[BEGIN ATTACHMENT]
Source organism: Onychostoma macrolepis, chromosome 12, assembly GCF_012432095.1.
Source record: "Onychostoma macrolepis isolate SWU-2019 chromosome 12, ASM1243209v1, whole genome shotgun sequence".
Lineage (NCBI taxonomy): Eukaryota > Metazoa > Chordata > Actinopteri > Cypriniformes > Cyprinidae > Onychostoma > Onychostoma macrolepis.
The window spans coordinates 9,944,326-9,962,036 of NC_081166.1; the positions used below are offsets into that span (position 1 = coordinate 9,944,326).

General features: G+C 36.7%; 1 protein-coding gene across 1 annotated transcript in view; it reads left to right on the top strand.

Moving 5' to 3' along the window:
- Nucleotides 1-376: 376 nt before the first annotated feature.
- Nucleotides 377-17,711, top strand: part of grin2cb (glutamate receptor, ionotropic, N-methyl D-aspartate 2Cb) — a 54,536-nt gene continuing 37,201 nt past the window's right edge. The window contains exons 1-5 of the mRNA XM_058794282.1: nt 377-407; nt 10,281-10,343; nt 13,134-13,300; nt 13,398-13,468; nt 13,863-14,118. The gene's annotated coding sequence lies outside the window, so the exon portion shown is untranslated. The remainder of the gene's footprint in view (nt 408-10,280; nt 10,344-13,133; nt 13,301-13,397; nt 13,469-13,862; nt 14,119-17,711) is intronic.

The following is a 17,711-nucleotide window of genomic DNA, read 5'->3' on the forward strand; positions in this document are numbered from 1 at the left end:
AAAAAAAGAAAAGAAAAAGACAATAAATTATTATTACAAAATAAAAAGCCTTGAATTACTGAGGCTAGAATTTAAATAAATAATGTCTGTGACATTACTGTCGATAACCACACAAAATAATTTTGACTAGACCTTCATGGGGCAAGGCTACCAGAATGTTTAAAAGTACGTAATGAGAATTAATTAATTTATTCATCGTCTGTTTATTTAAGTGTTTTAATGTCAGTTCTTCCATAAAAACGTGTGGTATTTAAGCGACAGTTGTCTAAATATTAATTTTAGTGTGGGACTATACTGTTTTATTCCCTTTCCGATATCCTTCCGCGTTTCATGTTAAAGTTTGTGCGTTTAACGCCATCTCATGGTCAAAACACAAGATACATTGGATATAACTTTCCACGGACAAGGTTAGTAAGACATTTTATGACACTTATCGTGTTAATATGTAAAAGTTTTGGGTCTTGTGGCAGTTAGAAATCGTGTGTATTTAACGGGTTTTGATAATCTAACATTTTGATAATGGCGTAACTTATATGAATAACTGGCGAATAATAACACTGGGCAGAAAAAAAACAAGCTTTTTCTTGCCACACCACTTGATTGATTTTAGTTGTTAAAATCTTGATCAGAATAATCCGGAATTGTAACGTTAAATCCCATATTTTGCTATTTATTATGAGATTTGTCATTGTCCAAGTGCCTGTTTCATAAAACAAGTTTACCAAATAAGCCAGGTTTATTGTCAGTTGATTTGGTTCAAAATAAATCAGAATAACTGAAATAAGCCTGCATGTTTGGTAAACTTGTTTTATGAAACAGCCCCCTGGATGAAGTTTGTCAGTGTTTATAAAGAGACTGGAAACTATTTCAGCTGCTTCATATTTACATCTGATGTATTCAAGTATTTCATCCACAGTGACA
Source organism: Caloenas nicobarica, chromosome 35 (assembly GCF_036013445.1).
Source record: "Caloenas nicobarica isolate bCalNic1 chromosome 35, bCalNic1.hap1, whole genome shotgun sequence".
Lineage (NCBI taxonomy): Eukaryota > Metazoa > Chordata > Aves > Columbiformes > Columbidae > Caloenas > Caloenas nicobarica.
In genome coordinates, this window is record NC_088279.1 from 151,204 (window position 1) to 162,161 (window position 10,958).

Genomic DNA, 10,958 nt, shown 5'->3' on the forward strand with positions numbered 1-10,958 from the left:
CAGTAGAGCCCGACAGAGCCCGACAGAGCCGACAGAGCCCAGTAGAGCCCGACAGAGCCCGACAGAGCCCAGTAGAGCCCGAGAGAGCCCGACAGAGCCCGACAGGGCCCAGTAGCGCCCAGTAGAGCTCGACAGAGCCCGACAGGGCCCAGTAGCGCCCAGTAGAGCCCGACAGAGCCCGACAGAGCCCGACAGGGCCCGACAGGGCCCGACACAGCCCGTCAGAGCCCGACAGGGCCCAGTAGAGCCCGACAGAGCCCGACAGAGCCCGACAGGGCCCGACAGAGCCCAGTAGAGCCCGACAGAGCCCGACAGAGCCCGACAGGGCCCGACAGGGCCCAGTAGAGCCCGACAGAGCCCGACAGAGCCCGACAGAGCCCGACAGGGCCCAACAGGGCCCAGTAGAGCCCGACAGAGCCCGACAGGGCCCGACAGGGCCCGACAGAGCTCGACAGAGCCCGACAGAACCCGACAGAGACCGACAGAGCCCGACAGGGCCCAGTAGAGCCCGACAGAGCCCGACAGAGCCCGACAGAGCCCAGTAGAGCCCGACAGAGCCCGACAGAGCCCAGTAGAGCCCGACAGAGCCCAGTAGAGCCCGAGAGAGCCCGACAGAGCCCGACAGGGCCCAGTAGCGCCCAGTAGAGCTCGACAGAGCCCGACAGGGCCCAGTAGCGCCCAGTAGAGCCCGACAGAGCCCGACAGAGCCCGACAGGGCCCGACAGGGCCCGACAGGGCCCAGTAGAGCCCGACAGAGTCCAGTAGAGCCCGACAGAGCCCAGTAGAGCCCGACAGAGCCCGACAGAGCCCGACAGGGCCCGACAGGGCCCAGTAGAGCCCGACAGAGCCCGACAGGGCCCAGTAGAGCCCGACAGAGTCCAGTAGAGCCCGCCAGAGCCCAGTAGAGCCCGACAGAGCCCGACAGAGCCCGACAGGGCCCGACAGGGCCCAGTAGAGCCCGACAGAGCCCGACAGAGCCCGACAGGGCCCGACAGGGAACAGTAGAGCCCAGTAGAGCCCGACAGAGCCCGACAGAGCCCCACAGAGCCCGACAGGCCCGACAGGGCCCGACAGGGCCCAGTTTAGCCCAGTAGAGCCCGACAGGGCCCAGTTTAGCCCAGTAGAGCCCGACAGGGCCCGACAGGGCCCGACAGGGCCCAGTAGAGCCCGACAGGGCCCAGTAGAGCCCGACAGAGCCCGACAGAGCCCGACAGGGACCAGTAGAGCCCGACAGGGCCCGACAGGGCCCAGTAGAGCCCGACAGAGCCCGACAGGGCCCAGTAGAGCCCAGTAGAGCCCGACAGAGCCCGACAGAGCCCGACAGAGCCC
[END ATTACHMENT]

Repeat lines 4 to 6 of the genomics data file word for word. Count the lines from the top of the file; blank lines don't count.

The window spans coordinates 9,944,326-9,962,036 of NC_081166.1; the positions used below are offsets into that span (position 1 = coordinate 9,944,326).

General features: G+C 36.7%; 1 protein-coding gene across 1 annotated transcript in view; it reads left to right on the top strand.

Moving 5' to 3' along the window: